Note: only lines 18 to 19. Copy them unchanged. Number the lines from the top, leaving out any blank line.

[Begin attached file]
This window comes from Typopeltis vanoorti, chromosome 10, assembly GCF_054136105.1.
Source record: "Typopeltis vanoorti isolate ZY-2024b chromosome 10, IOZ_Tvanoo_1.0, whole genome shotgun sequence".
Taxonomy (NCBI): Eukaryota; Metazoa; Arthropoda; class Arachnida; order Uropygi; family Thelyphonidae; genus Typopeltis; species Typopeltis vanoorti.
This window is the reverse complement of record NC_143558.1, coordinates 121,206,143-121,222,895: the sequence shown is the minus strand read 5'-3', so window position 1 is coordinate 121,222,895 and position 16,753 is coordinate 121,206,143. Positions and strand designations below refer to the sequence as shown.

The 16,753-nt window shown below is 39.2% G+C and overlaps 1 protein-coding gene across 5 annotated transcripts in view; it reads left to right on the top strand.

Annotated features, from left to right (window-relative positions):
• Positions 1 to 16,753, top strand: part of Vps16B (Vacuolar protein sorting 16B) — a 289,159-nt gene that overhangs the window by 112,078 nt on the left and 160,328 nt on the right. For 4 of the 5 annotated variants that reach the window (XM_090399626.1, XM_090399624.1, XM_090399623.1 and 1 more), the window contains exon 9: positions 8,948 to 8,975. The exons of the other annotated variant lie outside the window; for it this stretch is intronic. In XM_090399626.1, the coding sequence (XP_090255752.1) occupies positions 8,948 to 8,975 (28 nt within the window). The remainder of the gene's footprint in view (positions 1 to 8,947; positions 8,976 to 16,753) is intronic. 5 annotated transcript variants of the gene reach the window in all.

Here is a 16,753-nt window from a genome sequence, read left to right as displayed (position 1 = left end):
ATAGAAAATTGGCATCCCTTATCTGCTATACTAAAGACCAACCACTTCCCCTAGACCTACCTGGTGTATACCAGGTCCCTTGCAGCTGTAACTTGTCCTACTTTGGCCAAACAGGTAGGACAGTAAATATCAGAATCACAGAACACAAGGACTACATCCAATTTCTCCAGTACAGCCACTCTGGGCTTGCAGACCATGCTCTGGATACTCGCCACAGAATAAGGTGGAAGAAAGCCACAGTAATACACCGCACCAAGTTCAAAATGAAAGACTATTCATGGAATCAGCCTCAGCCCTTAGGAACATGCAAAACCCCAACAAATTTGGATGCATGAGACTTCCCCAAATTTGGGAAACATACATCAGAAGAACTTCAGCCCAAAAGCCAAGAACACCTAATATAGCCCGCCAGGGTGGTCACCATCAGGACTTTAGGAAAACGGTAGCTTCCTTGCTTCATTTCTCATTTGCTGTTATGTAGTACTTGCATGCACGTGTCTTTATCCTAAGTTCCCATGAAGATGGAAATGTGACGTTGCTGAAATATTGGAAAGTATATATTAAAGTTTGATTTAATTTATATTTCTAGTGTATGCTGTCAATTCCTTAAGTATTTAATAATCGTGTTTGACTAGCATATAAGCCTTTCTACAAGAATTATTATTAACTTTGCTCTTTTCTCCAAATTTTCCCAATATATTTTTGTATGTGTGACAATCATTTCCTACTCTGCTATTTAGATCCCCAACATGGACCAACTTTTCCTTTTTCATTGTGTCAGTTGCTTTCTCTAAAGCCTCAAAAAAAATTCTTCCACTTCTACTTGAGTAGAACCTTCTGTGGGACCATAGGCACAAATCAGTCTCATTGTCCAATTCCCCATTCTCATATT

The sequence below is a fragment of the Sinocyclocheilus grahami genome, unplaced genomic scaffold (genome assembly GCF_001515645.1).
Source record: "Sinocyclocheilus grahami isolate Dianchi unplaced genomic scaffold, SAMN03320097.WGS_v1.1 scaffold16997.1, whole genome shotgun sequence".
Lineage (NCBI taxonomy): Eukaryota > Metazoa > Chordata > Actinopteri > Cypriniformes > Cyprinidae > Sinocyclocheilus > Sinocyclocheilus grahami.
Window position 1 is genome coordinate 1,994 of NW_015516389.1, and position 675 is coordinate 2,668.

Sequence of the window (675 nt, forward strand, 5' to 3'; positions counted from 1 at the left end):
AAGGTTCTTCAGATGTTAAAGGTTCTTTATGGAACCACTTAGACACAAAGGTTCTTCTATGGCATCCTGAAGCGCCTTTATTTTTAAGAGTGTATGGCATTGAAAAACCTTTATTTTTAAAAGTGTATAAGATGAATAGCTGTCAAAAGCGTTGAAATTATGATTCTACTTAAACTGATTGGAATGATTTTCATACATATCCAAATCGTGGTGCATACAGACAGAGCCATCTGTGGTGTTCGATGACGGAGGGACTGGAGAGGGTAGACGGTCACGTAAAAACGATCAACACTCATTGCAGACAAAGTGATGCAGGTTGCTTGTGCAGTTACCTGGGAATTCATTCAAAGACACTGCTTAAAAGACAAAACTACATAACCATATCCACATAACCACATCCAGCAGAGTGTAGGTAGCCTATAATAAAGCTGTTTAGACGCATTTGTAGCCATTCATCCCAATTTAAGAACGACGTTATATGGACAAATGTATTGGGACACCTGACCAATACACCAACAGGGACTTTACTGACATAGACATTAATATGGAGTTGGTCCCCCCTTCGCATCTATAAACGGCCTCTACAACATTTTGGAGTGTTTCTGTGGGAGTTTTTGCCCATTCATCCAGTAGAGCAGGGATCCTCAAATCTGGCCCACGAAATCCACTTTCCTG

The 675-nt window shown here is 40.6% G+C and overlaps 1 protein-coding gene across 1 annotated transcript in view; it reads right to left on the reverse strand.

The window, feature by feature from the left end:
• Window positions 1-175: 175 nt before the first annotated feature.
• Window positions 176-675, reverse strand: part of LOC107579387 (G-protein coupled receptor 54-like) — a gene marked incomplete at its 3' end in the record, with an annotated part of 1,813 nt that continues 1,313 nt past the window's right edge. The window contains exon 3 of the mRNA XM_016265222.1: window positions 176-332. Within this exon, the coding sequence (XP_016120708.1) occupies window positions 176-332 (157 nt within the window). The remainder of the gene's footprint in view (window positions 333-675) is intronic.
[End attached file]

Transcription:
• Window positions 1-175: 175 nt before the first annotated feature.
• Window positions 176-675, reverse strand: part of LOC107579387 (G-protein coupled receptor 54-like) — a gene marked incomplete at its 3' end in the record, with an annotated part of 1,813 nt that continues 1,313 nt past the window's right edge. The window contains exon 3 of the mRNA XM_016265222.1: window positions 176-332. Within this exon, the coding sequence (XP_016120708.1) occupies window positions 176-332 (157 nt within the window). The remainder of the gene's footprint in view (window positions 333-675) is intronic.